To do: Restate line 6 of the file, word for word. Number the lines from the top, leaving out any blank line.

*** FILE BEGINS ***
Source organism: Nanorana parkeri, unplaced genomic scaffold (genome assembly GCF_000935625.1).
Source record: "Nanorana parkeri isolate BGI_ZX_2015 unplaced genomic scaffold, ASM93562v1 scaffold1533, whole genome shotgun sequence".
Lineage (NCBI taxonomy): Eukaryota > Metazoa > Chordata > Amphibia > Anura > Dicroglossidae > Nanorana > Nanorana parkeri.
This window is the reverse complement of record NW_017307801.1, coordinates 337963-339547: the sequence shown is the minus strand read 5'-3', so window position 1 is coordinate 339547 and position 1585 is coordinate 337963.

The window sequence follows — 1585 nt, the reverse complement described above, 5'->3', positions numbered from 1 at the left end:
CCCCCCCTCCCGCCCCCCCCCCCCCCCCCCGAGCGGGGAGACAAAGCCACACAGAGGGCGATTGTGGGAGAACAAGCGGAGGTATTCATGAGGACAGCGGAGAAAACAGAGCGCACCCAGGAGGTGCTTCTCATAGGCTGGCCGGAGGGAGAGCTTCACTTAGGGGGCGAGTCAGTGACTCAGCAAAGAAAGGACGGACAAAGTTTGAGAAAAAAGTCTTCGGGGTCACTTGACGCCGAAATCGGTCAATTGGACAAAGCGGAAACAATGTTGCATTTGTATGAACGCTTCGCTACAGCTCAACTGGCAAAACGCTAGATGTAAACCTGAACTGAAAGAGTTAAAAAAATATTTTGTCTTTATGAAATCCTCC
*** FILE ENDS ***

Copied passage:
CCCCCCCTCCCGCCCCCCCCCCCCCCCCCCGAGCGGGGAGACAAAGCCACACAGAGGGCGATTGTGGGAGAACAAGCGGAGGTATTCATGAGGACAGCGGAGAAAACAGAGCGCACCCAGGAGGTGCTTCTCATAGGCTGGCCGGAGGGAGAGCTTCACTTAGGGGGCGAGTCAGTGACTCAGCAAAGAAAGGACGGACAAAGTTTGAGAAAAAAGTCTTCGGGGTCACTTGACGCCGAAATCGGTCAATTGGACAAAGCGGAAACAATGTTGCATTTGTATGAACGCTTCGCTACAGCTCAACTGGCAAAACGCTAGATGTAAACCTGAACTGAAAGAGTTAAAAAAATATTTTGTCTTTATGAAATCCTCC